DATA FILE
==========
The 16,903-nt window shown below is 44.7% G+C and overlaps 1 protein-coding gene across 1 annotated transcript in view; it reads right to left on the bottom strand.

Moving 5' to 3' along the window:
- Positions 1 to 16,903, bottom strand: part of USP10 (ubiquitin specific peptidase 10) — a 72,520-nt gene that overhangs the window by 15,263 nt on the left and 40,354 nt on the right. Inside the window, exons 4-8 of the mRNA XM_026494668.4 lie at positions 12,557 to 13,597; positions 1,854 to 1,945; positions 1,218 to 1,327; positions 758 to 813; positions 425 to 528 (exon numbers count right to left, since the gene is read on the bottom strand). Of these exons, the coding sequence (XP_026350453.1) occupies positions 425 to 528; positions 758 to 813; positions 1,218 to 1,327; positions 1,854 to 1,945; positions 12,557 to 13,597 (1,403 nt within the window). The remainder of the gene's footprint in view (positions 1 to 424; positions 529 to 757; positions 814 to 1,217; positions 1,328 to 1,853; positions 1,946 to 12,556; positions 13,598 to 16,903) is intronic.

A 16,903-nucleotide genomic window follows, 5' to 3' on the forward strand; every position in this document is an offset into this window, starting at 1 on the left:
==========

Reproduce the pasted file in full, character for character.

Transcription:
The 16,903-nt window shown below is 44.7% G+C and overlaps 1 protein-coding gene across 1 annotated transcript in view; it reads right to left on the bottom strand.

Moving 5' to 3' along the window:
- Positions 1 to 16,903, bottom strand: part of USP10 (ubiquitin specific peptidase 10) — a 72,520-nt gene that overhangs the window by 15,263 nt on the left and 40,354 nt on the right. Inside the window, exons 4-8 of the mRNA XM_026494668.4 lie at positions 12,557 to 13,597; positions 1,854 to 1,945; positions 1,218 to 1,327; positions 758 to 813; positions 425 to 528 (exon numbers count right to left, since the gene is read on the bottom strand). Of these exons, the coding sequence (XP_026350453.1) occupies positions 425 to 528; positions 758 to 813; positions 1,218 to 1,327; positions 1,854 to 1,945; positions 12,557 to 13,597 (1,403 nt within the window). The remainder of the gene's footprint in view (positions 1 to 424; positions 529 to 757; positions 814 to 1,217; positions 1,328 to 1,853; positions 1,946 to 12,556; positions 13,598 to 16,903) is intronic.

A 16,903-nucleotide genomic window follows, 5' to 3' on the forward strand; every position in this document is an offset into this window, starting at 1 on the left: